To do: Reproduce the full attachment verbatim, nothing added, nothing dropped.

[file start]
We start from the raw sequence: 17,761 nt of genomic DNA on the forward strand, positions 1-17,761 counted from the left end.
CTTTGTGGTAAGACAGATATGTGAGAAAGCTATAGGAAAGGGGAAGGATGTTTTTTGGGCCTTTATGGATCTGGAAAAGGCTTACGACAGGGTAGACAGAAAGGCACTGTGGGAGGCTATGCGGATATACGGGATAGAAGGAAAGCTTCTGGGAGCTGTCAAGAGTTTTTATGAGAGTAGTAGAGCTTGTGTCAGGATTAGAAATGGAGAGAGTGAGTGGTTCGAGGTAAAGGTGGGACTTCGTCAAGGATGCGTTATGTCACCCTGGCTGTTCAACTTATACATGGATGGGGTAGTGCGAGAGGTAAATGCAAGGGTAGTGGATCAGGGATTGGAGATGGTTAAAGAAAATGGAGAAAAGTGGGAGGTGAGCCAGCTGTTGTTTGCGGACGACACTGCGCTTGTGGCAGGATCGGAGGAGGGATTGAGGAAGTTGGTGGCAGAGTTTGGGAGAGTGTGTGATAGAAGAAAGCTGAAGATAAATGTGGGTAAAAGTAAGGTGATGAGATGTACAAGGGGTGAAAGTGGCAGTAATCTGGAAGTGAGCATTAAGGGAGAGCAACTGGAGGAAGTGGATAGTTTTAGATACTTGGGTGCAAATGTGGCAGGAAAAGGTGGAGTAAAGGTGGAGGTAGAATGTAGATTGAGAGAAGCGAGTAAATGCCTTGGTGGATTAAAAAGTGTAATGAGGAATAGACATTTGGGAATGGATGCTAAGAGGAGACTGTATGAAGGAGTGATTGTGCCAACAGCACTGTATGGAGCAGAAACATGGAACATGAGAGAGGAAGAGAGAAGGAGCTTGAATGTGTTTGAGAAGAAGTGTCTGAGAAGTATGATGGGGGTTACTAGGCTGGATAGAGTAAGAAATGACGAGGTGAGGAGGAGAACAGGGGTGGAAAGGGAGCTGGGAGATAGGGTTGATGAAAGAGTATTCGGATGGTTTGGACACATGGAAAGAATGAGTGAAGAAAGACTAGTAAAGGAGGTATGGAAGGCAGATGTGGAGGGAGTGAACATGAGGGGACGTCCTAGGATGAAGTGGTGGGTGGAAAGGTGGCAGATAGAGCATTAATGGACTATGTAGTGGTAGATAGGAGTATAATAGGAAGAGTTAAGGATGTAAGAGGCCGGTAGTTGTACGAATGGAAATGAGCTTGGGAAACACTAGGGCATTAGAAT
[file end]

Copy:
We start from the raw sequence: 17,761 nt of genomic DNA on the forward strand, positions 1-17,761 counted from the left end.
CTTTGTGGTAAGACAGATATGTGAGAAAGCTATAGGAAAGGGGAAGGATGTTTTTTGGGCCTTTATGGATCTGGAAAAGGCTTACGACAGGGTAGACAGAAAGGCACTGTGGGAGGCTATGCGGATATACGGGATAGAAGGAAAGCTTCTGGGAGCTGTCAAGAGTTTTTATGAGAGTAGTAGAGCTTGTGTCAGGATTAGAAATGGAGAGAGTGAGTGGTTCGAGGTAAAGGTGGGACTTCGTCAAGGATGCGTTATGTCACCCTGGCTGTTCAACTTATACATGGATGGGGTAGTGCGAGAGGTAAATGCAAGGGTAGTGGATCAGGGATTGGAGATGGTTAAAGAAAATGGAGAAAAGTGGGAGGTGAGCCAGCTGTTGTTTGCGGACGACACTGCGCTTGTGGCAGGATCGGAGGAGGGATTGAGGAAGTTGGTGGCAGAGTTTGGGAGAGTGTGTGATAGAAGAAAGCTGAAGATAAATGTGGGTAAAAGTAAGGTGATGAGATGTACAAGGGGTGAAAGTGGCAGTAATCTGGAAGTGAGCATTAAGGGAGAGCAACTGGAGGAAGTGGATAGTTTTAGATACTTGGGTGCAAATGTGGCAGGAAAAGGTGGAGTAAAGGTGGAGGTAGAATGTAGATTGAGAGAAGCGAGTAAATGCCTTGGTGGATTAAAAAGTGTAATGAGGAATAGACATTTGGGAATGGATGCTAAGAGGAGACTGTATGAAGGAGTGATTGTGCCAACAGCACTGTATGGAGCAGAAACATGGAACATGAGAGAGGAAGAGAGAAGGAGCTTGAATGTGTTTGAGAAGAAGTGTCTGAGAAGTATGATGGGGGTTACTAGGCTGGATAGAGTAAGAAATGACGAGGTGAGGAGGAGAACAGGGGTGGAAAGGGAGCTGGGAGATAGGGTTGATGAAAGAGTATTCGGATGGTTTGGACACATGGAAAGAATGAGTGAAGAAAGACTAGTAAAGGAGGTATGGAAGGCAGATGTGGAGGGAGTGAACATGAGGGGACGTCCTAGGATGAAGTGGTGGGTGGAAAGGTGGCAGATAGAGCATTAATGGACTATGTAGTGGTAGATAGGAGTATAATAGGAAGAGTTAAGGATGTAAGAGGCCGGTAGTTGTACGAATGGAAATGAGCTTGGGAAACACTAGGGCATTAGAAT